LOL - Good observation! Most certified biblical counselors I have known (and I have known many) appear to be genuine, sincere, and ethical. It is for that reason I frequently refer people to the NANC website with few reservations.

Sadly, I did know two “biblical” counselors who were not what I would call ethical, one certified by NANC, the other not. The one counselor started his own counseling business, but to avoid income taxes told the IRS it was a church and not a business. He told the IRS he had a robust and exclusive membership roll in his fake church and even gave it a fake physical location. Of course, he had not even one member in his paper “church,” for even he was a member of a different mainstream denomination church which requires its candidate members to pledge that they have removed themselves from membership in all other churches, including any “paper” churches the candidate may have created just to avoid income taxes.

That counselor freely solicited “donations” from all his counselees, pleading poverty with them even though he drove two luxury cars and lived in a luxurious home. He often solicited donations using the name of the mainstream church of which he was a pledged member but transferred those funds to his own paper “church” without telling the donors their funds (earmarked for the mainstream church) had been transferred to the other no-member paper “church.”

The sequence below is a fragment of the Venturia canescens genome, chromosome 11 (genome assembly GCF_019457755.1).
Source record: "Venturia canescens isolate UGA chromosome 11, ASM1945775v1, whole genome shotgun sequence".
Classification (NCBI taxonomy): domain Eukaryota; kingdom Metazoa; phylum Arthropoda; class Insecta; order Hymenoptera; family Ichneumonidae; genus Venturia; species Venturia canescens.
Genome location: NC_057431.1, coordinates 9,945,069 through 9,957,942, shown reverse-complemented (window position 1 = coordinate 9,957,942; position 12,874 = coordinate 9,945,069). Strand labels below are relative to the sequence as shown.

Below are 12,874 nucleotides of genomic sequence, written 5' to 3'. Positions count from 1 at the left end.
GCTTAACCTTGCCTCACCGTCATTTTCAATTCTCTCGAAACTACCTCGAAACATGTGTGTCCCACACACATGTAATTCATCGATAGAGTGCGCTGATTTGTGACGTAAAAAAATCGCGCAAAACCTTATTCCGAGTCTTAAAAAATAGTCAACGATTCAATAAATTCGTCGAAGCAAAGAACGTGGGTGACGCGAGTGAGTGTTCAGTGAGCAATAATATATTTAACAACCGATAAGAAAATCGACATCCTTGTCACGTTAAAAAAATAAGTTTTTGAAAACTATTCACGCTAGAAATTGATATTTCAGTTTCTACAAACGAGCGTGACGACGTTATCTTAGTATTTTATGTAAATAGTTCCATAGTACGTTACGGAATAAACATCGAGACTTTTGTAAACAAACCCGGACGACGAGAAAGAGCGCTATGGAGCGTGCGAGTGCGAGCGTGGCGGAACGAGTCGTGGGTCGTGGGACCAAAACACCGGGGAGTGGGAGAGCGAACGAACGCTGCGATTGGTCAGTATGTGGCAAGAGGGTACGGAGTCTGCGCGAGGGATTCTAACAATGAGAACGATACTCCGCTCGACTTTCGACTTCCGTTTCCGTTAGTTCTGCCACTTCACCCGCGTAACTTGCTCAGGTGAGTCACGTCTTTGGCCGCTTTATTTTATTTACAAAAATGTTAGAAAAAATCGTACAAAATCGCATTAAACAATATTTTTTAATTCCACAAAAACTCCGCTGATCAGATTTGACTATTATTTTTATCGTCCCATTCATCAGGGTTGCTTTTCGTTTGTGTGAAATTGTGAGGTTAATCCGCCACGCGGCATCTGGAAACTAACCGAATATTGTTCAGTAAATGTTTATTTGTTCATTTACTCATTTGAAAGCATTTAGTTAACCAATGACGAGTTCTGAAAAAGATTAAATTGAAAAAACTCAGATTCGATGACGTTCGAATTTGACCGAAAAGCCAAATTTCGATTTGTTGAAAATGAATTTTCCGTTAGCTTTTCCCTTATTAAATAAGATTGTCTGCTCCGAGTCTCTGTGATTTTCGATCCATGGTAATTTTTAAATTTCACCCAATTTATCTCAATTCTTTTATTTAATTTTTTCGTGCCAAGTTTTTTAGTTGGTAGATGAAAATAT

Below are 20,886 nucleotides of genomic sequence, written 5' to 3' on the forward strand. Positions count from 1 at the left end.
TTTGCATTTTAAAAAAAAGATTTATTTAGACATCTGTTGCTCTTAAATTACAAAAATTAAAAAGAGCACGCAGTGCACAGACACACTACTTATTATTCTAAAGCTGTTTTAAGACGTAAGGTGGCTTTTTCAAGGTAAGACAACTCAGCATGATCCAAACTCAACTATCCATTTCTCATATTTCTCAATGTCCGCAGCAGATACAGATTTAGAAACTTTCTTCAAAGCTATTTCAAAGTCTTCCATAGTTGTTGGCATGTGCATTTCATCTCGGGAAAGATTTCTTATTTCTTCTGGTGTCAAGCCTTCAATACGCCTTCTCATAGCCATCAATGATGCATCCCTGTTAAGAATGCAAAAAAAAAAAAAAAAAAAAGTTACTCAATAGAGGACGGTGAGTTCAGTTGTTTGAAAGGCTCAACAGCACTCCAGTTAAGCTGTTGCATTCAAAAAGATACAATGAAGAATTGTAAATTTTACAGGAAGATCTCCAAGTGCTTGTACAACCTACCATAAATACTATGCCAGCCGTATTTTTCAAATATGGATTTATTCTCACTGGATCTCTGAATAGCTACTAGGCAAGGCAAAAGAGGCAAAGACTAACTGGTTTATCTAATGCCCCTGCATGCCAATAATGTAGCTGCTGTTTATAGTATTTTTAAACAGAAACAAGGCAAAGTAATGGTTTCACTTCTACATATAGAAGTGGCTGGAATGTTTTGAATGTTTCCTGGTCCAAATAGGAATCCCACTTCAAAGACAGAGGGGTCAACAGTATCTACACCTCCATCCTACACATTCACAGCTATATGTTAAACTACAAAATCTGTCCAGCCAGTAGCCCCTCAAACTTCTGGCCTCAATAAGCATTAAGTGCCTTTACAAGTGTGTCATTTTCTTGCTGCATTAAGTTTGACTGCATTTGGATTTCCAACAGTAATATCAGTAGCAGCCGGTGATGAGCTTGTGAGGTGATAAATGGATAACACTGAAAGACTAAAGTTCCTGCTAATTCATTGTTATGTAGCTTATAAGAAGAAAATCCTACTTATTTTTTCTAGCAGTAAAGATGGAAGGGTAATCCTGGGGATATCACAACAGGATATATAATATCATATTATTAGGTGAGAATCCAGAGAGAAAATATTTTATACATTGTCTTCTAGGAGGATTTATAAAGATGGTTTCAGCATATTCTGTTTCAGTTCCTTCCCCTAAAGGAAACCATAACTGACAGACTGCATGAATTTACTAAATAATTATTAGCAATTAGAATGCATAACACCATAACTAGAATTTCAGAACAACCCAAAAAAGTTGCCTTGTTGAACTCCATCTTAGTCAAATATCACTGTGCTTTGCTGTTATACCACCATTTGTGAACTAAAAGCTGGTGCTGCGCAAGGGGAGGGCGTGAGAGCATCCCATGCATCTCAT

All the money the “counselor” funneled into his paper “church” went into his own pockets alone since his paper “church” had no members to care for and no overhead (no physical building). All those aberrant practices appear to violate the IRS rules regarding not-for-profit churches. Highly unethical, in my opinion.

This same counselor once boasted that he has many rich clients who have used him in lieu of “therapy” for many years because he is “cheaper than a licensed mental health therapist.” He encouraged this years-long practice because the rich clients donate more liberally “out of gratitude.” To be fair to all other counselors, most ethical Nouthetic Counselors do not encourage such long-term relationships because that would build up a dependence on the counselor instead of training the counselee to depend on God and His Word and to take responsibility for his own spiritual growth.

So, the message here is choose your Biblical Counselors wisely. Do not automatically trust counseling certifications or “ordination” certificates since certifications do not guarantee the counselor is ethical or even carries a seminary degree. Avoid any counselor who asks individual counselees for “donations” to his business or to his private one-member “church” instead of charging hourly fees. Counselee be ware.